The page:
Reaching remote tumors: Endoscopic neurosurgery at Mayo Clinic

One of the biggest advances in neurosurgery over the past decade has been the development of endoscopic techniques for treating tumors in the skull base and brain. Lesions that formerly required craniotomy and brain retraction are now being accessed directly via natural pathways through the nose and sinuses. All three Mayo Clinic campuses have surgeons who are experienced with these endoscopic techniques and are using them in an increasing number of cases.

"All of our pituitary adenomas are now treated endoscopically. We are able to visualize areas of the sella we couldn't see before, which makes a complete resection more likely," says Naresh P. Patel, M.D., a neurosurgeon at Mayo Clinic in Arizona.

Other tumors treated endoscopically at Mayo include meningiomas, clival chordomas, nasal tumors, chondrosarcomas and craniopharyngiomas, as well as lymphomas and melanomas. "Endoscopic surgery, especially for extradural central skull base tumors, has essentially replaced or eliminated some of the very extensive and at times disfiguring transfacial approaches previously necessary," says Michael J. Link, M.D., a neurosurgeon at Mayo Clinic in Rochester, Minn.

A specialized skull base team comprising a neurosurgeon and an otolaryngologist work together during endoscopic procedures, supported by neuroradiologists and interventional neuroradiologists. "That combined expertise is necessary to offer our patients the best possible results in terms of reducing morbidities as well as optimizing the outcome from the operation," says Devyani Lal, M.D., an otolaryngologist and endoscopic skull base surgeon at Mayo in Arizona.

Advantages over microscopic surgery

The proximity of certain skull base tumors to vital neurovascular structures increases the risk of morbidities arising from surgical removal. Although microscopic surgery has been the gold standard, for certain skull base lesions an endoscopic approach is less invasive and offers important advantages, particularly in visualizing tumors.

Unlike the microscope, which focuses light narrowly on the tumor, the endoscope works more like a flashlight, focusing light outward. "With the microscope, it's like looking through a keyhole in a door. You have a very narrow, straight-on view," says Rabih G. Tawk, M.D., a neurosurgeon at Mayo Clinic in Jacksonville, Fla. "The endoscope brings your eye right next to the tumor."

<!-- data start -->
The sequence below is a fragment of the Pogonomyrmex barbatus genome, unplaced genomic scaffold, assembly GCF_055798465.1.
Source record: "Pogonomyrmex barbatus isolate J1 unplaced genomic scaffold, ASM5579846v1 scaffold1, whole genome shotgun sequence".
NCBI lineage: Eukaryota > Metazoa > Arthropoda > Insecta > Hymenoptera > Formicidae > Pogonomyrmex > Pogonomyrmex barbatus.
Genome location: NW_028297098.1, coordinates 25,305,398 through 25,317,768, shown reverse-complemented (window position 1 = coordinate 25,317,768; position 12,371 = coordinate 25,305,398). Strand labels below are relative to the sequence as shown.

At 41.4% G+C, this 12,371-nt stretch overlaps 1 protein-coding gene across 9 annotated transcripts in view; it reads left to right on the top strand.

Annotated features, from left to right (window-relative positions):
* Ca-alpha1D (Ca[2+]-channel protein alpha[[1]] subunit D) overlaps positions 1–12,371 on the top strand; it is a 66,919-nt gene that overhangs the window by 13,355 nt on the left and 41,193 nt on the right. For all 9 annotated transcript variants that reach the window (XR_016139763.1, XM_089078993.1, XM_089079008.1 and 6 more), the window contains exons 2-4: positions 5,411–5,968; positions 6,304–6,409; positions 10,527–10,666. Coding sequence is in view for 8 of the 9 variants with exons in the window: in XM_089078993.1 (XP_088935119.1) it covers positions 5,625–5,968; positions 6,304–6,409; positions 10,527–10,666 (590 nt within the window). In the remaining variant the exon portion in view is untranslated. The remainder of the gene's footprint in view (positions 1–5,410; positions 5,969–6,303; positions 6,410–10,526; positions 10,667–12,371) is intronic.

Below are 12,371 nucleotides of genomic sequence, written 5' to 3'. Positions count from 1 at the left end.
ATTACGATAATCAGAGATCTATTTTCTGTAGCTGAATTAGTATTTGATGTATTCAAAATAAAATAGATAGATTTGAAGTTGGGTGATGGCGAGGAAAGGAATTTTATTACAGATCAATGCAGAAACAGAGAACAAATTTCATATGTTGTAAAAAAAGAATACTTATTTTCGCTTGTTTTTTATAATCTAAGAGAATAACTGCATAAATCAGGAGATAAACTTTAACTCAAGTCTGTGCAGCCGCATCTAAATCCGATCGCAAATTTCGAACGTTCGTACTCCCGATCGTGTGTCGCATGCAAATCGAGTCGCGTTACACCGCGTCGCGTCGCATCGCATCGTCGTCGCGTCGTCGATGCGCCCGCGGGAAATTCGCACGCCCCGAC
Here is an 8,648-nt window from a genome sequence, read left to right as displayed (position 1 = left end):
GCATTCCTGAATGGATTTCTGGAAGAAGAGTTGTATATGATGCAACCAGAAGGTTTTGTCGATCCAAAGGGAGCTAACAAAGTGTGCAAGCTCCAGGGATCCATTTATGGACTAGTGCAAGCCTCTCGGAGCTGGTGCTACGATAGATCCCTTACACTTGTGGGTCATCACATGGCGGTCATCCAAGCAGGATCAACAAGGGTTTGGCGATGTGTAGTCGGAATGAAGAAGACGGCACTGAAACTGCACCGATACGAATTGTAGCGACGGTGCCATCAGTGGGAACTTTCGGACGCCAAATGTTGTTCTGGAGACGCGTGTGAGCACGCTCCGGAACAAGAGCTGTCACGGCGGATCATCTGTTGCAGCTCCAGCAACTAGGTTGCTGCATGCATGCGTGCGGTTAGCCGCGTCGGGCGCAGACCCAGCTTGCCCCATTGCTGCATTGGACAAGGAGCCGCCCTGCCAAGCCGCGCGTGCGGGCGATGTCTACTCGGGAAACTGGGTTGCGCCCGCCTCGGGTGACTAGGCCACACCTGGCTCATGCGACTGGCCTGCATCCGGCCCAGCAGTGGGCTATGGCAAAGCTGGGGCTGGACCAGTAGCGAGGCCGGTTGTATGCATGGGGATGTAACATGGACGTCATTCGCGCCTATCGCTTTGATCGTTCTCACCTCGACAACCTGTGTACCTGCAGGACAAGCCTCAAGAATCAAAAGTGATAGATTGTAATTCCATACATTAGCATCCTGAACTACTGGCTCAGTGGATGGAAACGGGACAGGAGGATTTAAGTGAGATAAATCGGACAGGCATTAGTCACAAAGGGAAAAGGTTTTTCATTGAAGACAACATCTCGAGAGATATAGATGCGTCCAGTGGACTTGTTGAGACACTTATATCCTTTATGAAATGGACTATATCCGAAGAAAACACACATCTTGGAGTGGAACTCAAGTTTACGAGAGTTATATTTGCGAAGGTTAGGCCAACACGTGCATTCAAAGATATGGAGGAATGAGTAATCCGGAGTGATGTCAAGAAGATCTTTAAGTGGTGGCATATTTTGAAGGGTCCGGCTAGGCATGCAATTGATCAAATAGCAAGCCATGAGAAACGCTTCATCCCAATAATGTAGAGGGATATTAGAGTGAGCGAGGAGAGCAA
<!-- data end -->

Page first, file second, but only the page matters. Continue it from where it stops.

Various endoscopes offer differing angles of vision, which is particularly helpful for resection of hormone-secreting pituitary tumors. "Achieving remission requires removing the hormone-secreting portion of the tumor, which may be hidden somewhere in a corner of the sella," Dr. Patel notes. "Sometimes, we can angle a microscope a bit to see more superiorly or inferiorly, but it's very difficult to see farther off to the left or the right. The endoscope actually can be advanced into the sella after some of the tumor has been removed. The visualization is incredible."

Endoscopic surgery also can be used to treat tumors, such as esthesioneuroblastoma, that extend to the anterior skull base. "With the endoscope you can look up toward the skull base and resect the bone, the tumor and the dura — which can be invaded by tumor — and even take out tumor that's abutting the brain," Dr. Patel says.

The endoscope can also provide visualization downward into the spine, giving surgeons access to lesions of the clivus and C1 or C2 areas. Another advantage is that it can help the surgeon find and repair a CSF leak, which can occur after removal of a large skull base tumor.

A number of technological advances have enhanced endoscopic surgery techniques:

  • Improvements in light intensity and delivery systems, as well as the advent of high-definition imaging, allow better visualization of deep operative cavities.
  • The development of better surgical tools is rendering surgical resection safer and more effective.
  • The use of image guidance allows surgeons to pinpoint tumor location when the patient's anatomy is abnormal or distorted by the tumor.

"We can now accurately know our proximity to adjacent structures beyond our visible fields," Dr. Tawk says. "The use of intraoperative CT and MRI also provides great feedback while the patient is still undergoing surgery."

This enhanced visualization and access to tumors can provide oncologically sound resection with negative margins while avoiding a large open craniotomy and brain retraction. "The endoscopic approach does not compromise oncologic resection for decreased morbidity and cosmesis," Dr. Lal says. She notes that early results from multiple centers are encouraging, although long-term follow-up data are awaited.

Help with the learning curve

Unlike the microscope, most endoscopes provide only a 2-D view, although 3-D endoscopes are being developed. "You lose depth perception, so there is a learning curve associated with endoscopic skull base surgery," Dr. Tawk says. "But once you acquire experience, you can overcome this limitation."

Mayo in Arizona offers an annual course in endoscopic sinus and skull base surgery. Guided by international faculty, participants learn endonasal surgery techniques and practice in a cadaver laboratory. Dr. Lal directs the four-day course. "Once a neurosurgeon sees that endoscopic view, it's very difficult to go back to the microscope," she says. "With the endoscope you do a better resection, and your postoperative reconstruction work is much tighter. That panoramic view really affects the results you obtain from resection of these tumors."